Editor’s note: This is Lesson #5 in our weekly “Strategy with Stas” series. Each and every Sunday Stas Tishkevich, founder of the Poker Fighter Training App, brings you a new lesson in article + video format. We hope you enjoy this feature from the Poker Fighter School, and would be happy for you to share these posts — as well as your feedback — on social media.
Action is folded to the player in the dealer position, who open raises the pot. Most players will open-raise a wide range from this position, at least 35% of possible starting hands, and our King-Queen offsuit is ahead of this opening range, so we should usually re-raise (3-bet) our hand in this spot.
Just calling from the small-blind vs. a dealer’s open-raise is normally a losing move, as we would invite the big-blind to join the pot, and thus lose the initiative in the hand.
So we re-raise him from the small blind position with king-queen offsuit, and he calls.
The flop comes 8-2-2 rainbow. This is a dry flop, as there are no possible flush or straight draws. We have two overcards, meaning that our hand is a drawing hand and its strength is medium. So, when we raised pre-flop, we claimed that our hand is strong, and the opponent just called, meaning that he has a Capped Range.
A Capped Range in this case means that the opponent doesn’t have the best possible hands pre-flop, such as pocket aces, pocket kings, pocket queens, pocket jacks, or ace-king, while we do have these hands because we would re-raise them pre-flop.
We need to decide between checking or betting our hand.
Checking here means that we give up on the hand and fold if the dealer bets. If he checks we can try and bet the turn to take down the pot.
If we want to bet we need to find a good reason, in this case betting as a bluff and for protection.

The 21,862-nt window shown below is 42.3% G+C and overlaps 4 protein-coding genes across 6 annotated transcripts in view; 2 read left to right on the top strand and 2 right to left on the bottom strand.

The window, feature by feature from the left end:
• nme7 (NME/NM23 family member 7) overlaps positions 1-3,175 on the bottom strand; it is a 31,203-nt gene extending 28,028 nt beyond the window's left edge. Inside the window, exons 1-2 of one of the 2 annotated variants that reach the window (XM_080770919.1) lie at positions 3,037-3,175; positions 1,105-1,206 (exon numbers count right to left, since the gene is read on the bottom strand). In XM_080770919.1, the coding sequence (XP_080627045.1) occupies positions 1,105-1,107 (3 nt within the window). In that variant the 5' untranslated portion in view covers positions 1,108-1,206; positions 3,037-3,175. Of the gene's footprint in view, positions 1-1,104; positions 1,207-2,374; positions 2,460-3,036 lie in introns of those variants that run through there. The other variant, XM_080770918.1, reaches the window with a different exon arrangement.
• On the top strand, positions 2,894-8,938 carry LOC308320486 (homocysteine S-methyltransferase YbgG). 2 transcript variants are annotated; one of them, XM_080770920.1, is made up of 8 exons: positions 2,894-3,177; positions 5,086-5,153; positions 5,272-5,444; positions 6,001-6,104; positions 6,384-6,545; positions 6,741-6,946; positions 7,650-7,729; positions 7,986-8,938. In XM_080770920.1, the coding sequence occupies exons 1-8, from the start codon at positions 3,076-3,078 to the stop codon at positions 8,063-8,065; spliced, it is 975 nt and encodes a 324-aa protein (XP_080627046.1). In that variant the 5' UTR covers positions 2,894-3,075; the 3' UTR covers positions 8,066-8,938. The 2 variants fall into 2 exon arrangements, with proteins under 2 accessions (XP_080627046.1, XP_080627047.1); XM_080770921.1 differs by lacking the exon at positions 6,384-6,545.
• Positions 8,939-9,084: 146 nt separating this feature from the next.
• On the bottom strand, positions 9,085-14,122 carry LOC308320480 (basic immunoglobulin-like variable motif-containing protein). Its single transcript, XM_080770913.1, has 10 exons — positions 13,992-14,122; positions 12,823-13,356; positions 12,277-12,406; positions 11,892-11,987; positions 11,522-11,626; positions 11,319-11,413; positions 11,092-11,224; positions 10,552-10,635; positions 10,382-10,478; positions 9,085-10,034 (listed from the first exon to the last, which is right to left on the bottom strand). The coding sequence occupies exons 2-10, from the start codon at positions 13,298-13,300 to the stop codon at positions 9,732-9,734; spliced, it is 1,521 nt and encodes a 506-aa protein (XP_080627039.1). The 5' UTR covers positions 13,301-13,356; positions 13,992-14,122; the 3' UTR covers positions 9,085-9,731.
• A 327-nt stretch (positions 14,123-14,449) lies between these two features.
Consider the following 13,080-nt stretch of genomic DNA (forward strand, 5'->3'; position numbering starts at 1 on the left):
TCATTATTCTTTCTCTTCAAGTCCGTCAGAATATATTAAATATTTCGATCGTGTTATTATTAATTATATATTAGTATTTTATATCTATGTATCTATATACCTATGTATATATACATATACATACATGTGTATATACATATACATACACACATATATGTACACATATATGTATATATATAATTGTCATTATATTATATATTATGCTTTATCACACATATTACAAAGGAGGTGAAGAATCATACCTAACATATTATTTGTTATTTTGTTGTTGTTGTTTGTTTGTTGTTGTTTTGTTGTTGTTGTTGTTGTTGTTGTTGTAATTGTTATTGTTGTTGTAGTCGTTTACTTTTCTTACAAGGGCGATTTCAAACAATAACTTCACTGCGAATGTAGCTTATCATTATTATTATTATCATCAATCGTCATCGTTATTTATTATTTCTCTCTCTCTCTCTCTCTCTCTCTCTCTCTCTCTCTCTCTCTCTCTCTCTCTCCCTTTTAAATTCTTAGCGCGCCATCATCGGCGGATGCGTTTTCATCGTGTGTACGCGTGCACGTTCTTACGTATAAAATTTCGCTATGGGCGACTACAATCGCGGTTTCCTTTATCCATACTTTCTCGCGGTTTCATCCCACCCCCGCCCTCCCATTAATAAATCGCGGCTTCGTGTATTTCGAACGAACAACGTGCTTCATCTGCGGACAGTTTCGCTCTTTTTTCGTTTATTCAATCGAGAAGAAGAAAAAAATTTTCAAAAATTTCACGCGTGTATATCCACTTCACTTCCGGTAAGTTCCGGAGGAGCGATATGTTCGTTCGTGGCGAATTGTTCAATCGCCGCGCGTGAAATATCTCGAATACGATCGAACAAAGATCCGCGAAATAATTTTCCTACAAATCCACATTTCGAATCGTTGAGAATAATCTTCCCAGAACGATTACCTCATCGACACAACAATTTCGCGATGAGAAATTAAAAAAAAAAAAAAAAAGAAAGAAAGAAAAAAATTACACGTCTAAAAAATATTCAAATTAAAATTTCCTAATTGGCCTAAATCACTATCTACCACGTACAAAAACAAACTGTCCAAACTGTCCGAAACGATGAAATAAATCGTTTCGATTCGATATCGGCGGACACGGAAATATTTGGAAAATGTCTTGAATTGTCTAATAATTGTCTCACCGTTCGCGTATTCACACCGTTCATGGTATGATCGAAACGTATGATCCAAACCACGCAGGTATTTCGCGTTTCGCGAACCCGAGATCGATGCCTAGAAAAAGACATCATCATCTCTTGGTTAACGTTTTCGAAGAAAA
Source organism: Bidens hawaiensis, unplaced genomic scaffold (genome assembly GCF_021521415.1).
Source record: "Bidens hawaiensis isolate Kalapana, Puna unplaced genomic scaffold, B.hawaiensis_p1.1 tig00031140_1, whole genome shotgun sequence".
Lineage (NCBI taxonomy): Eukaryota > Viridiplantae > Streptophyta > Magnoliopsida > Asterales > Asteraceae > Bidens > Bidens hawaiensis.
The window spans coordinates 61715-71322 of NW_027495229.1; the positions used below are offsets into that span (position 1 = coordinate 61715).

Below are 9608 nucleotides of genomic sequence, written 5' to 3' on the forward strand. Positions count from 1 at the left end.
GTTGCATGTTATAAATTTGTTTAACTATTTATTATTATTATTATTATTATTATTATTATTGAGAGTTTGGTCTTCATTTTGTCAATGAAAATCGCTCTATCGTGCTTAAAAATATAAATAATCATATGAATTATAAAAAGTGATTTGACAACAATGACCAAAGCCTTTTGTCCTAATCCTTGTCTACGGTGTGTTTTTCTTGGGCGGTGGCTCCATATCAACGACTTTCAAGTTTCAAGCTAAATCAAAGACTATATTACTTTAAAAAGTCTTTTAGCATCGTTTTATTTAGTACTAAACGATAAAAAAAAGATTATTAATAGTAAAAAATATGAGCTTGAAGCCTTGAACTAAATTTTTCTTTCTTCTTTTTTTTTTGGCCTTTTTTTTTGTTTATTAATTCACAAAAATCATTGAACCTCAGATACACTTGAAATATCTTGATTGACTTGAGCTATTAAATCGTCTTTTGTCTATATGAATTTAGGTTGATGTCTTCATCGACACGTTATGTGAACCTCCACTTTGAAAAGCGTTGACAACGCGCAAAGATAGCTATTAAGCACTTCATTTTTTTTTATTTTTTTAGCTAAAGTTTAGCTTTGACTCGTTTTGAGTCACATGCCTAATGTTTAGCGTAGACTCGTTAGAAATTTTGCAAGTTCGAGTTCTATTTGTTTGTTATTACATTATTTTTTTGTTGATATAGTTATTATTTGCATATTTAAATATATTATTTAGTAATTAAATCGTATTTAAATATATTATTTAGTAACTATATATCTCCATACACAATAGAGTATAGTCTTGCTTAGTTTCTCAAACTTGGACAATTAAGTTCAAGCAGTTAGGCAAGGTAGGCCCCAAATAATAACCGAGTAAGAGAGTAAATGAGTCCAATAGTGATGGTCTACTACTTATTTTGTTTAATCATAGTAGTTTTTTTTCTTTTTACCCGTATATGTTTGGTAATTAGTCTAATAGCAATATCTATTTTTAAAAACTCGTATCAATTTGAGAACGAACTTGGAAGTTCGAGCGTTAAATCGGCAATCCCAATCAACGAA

Betting as a Bluff means that we bet expecting the opponent to fold stronger hands than ours, such as an ace high, and vs. opponents who fold too much, even pocket pairs such as pocket threes up until pocket sevens.
Betting for Protection means that we want to take down the pot now and look for a fold from hands that can still improve to a better hand than ours if we check the flop, such as suited connectors (76s for example) or broadway combos (QJo for example).
So our best line here would be to bet the flop. If the opponent calls, usually we will give up the hand on the turn unless we improve.
We can improve to a made hand — hitting a king or a queen — and then we have a medium made hand that we can check and call on the turn or bet again for thin value.
We can probably bluff again on scare cards on the turn – an ace or jack – because that would be a card that strongly hits our range of hands that we would’ve re-raised pre-flop and bet the flop.
The main point we need to understand here on the flop, is that although we missed the flop, betting will lose less than checking and giving up on the hand. We have the initiative and our range is un-capped, while the opponent suffers from lack of initiative and his range is capped. We need to bet because we can make the opponent fold stronger hands. We still have decent chances to improve if he calls, and we need to make the pot bigger when we’re going to hit our outs.